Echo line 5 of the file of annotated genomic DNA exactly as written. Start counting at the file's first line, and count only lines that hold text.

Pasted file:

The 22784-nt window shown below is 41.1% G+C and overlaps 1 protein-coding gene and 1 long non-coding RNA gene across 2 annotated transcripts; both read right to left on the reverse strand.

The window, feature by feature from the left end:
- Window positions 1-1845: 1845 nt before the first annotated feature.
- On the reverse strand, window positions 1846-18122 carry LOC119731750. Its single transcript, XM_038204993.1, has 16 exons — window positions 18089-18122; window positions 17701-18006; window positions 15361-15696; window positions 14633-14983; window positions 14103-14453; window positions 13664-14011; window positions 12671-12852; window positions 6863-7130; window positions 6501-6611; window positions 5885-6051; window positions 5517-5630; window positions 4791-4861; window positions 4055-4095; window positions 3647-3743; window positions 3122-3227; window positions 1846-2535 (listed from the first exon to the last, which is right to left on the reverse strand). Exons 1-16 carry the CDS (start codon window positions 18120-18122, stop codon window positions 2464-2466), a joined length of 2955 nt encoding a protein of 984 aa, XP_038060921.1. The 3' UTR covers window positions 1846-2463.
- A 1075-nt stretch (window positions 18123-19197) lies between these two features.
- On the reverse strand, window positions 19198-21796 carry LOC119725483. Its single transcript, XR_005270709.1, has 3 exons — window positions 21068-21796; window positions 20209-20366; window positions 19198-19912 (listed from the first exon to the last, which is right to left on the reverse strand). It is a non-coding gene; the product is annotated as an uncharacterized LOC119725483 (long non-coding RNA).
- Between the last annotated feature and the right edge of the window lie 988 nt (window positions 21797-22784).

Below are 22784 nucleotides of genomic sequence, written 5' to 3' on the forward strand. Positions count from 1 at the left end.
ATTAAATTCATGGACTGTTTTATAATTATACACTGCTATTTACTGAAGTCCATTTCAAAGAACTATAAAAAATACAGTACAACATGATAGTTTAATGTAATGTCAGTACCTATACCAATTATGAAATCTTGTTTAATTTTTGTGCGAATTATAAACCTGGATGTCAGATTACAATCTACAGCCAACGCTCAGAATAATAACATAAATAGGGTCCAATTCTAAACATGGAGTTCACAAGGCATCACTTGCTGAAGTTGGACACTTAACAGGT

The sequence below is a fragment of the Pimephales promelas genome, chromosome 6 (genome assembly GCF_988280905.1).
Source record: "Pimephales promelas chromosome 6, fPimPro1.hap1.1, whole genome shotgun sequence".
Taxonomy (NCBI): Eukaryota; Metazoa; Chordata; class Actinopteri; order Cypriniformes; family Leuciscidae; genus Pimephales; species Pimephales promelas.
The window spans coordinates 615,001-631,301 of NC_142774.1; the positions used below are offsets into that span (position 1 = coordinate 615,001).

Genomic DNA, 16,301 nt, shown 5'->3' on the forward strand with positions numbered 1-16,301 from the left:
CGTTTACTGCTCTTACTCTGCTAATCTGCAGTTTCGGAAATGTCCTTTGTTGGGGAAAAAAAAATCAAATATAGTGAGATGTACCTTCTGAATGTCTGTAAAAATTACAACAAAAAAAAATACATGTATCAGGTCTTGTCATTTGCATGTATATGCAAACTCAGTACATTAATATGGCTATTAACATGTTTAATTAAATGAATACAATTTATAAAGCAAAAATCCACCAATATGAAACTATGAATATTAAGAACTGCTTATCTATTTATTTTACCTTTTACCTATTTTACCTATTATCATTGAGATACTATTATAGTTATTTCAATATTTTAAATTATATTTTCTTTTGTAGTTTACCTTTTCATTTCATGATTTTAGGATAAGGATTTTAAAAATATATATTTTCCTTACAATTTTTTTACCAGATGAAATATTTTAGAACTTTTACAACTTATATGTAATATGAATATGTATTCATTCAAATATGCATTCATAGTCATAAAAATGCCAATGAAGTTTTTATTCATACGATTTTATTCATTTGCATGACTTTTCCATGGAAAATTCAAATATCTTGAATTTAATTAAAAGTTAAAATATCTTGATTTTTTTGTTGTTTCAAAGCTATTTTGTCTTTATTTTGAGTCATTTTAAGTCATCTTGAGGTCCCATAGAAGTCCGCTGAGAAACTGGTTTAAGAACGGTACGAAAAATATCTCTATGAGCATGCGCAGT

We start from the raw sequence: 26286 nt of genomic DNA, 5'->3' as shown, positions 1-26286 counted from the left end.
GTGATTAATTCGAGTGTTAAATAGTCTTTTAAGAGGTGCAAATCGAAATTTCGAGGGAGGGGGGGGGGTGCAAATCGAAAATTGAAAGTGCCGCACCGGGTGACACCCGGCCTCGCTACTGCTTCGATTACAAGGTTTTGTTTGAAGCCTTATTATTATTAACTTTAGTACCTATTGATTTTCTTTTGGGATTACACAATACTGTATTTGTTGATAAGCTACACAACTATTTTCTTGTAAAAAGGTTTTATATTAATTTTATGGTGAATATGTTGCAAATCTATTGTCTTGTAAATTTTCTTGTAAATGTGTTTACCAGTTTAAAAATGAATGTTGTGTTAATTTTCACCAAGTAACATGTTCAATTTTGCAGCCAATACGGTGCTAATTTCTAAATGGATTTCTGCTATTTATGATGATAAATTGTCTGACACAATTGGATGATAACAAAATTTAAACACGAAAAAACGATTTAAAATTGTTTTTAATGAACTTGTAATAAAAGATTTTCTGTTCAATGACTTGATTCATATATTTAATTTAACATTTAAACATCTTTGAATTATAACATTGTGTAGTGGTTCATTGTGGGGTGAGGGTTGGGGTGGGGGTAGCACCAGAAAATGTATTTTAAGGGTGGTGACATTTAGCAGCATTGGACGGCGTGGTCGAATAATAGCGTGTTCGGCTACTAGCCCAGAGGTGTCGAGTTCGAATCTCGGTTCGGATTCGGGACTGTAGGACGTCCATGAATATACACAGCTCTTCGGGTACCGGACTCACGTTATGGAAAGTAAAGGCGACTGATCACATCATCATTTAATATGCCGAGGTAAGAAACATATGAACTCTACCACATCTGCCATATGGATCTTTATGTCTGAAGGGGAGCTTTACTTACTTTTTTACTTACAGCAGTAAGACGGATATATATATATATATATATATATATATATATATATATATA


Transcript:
- A 1075-nt stretch (window positions 18123-19197) lies between these two features.